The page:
Over the past month, Occupy Wall Street has chalked up a large number of bold actions against both government and private authorities; it has led an attempted general strike, raucous marches, occupations of banks and abandoned buildings, disruptions of political speeches and press events, and a massive West Coast shut down of major port terminals.
The actions, moreover, have already achieved limited successes – besides having created space for Americans to come together outside of the established political system, they have rightly been credited with having stopped fee increases amongst the largest banks in the country, as well as having widely validated the American public’s fury over increasing inequality, generating massive media exposure. Largely, however, the only real material victory of Occupy so far – its having stopped increased bank fees – has been incidental, and was in no way a conscious objective of the Occupy Movement.
Accordingly, the Occupy Movement remains increasingly susceptible to losing its momentum if it does not achieve some tangible, substantive gains for itself and for its communities. People, after all, don’t just want to vent forever – they want something done. We can be certain that if people do not see real results from the Occupy Movement soon, they will move on to something which seems to offer them more; and with our two political parties gearing up for election season, we should take this threat all the more seriously.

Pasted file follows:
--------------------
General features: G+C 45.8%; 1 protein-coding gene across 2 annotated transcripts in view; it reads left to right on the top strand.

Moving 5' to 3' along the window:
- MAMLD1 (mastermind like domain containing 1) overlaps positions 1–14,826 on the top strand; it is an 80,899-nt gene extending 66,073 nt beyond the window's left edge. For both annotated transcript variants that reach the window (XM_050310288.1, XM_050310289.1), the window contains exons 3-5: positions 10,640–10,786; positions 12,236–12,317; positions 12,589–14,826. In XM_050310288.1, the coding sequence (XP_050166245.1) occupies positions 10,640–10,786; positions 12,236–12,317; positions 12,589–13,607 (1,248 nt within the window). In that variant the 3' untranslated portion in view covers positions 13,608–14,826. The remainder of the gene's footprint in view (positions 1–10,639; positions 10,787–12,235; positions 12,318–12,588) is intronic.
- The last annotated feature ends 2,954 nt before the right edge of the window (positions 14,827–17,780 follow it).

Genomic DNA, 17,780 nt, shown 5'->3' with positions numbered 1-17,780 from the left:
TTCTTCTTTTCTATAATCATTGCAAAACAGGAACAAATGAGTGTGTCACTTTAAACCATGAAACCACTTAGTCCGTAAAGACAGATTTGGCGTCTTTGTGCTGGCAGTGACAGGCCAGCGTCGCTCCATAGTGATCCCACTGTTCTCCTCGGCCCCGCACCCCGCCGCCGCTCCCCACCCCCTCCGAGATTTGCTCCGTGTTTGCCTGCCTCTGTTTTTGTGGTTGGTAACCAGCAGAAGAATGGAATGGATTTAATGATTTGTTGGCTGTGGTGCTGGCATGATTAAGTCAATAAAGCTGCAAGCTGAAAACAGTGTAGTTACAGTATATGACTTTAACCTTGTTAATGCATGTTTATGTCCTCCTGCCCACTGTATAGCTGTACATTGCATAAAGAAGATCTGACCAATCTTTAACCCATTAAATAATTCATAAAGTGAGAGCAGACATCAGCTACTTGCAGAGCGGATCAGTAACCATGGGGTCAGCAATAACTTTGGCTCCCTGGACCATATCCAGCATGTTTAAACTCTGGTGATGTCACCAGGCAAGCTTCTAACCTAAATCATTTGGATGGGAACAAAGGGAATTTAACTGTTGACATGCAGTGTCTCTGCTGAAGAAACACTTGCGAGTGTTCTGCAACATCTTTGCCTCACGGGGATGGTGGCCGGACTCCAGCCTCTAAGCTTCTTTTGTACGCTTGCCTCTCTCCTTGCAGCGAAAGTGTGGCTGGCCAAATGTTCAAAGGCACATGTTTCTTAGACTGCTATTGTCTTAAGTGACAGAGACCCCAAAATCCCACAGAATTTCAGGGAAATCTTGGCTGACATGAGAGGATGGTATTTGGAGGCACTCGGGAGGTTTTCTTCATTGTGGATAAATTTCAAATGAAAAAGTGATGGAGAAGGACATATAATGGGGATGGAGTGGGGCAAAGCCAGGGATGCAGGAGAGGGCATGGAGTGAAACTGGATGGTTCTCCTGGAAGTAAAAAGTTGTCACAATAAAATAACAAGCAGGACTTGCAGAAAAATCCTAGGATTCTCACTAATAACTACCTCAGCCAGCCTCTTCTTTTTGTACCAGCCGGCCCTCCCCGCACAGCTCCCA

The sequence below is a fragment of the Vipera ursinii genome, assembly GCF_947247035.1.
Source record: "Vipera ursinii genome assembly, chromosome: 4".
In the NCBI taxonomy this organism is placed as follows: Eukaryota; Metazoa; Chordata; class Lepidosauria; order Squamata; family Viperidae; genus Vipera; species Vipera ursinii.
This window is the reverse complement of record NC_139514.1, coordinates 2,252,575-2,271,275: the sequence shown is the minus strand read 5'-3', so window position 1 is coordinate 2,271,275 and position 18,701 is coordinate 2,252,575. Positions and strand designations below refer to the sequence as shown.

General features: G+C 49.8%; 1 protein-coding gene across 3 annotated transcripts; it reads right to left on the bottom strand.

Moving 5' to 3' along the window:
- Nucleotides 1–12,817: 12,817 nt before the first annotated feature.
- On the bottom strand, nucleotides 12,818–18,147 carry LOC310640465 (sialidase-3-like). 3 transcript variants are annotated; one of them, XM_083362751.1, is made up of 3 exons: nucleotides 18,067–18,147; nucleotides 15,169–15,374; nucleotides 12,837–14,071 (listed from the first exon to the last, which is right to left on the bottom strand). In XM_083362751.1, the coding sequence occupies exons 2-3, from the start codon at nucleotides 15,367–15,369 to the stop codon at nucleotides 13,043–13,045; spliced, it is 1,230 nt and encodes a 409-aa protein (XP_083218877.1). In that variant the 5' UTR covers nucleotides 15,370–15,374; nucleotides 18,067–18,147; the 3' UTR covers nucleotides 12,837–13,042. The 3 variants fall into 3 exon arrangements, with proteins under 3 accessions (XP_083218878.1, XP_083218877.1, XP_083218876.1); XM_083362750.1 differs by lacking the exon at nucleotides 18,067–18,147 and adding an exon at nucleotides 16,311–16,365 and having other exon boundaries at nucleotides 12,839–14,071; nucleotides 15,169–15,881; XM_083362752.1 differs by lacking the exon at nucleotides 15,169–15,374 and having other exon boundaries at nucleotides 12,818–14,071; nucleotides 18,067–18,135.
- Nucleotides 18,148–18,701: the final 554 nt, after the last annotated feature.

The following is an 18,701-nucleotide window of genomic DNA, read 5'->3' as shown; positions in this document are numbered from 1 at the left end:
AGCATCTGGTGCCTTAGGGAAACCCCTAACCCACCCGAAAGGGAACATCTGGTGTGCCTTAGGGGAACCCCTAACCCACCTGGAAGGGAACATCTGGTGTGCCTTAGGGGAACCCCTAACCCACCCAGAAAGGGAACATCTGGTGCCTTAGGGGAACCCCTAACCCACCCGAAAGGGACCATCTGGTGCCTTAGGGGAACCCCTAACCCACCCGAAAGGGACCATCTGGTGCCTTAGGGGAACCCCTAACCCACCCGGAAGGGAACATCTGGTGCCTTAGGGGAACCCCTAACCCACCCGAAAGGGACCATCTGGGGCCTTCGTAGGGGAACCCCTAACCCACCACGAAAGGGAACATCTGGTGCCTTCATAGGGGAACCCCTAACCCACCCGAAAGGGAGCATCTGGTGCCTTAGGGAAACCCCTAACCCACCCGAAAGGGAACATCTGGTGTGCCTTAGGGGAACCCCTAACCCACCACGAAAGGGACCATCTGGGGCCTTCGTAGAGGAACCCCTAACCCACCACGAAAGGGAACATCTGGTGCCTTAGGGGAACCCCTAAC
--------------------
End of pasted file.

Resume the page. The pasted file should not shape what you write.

Concretely, what this is going to mean for Occupy supporters is to re-orient their organizing from mass, symbolic actions – such as “mic-checking politicians” and waving signs at CEO’s – to more targeted campaigns designed to win real, immediate gains for ourselves.
A look at Direct Action and the Seattle Solidarity Network:
A small group, comprised of only several hundred people, the Seattle Solidarity Network (SeaSol) is an organization for local Occupy groups to look to for inspiration, because of just how much it has achieved with such little resources.
Its success, in large part, has been due to its unique strategy. Originally, a good part of this strategy was borrowed from organizations such as the Ontario Coalition Against Poverty and the Industrial Workers of the World, who had launched Direct action campaigns similar to SeaSol’s present day actions.
The idea of confronting our problems ourselves, of course, actually predates both SeaSol and its forerunners. It is based not only in the anarchist tradition of self management, but critically on the idea that by surrendering control over the outcome of your problems to someone else, you’ve more than likely surrendered the outcome of your problem being solved in your favor.
Thus, unions who have relied on the Democratic Party have lost the battle over the Employee Free Choice Act, NAFTA, and even the right to basic collective bargaining rights in Wisconsin; environmentalists have lost a series of contests over offshore drilling and smog regulation; and citizen volunteers for Obama’s 2008 presidential campaign have lost battles for more transparency in government, and an end to corporate influence over legislators. The list could go on.
Despite the obvious setbacks of relying on political parties and ‘specialists,’ the reason organizations like the Democratic Party remain so pervasive is because there is no obvious alternative for most people. What alternatives there are in the United States are often disorganized, directionless, and most importantly, they normally aren’t relevant. They simply don’t achieve anything meaningful to our day-to-day lives.
SeaSol might be seen as a response, then, to both the dominance of “professional” activist organizations which specialize in mediating people’s struggles, and to their ineffective counterparts who partake in the sorts of symbolic, wishy-washy politics the grassroots left has become synonymous with.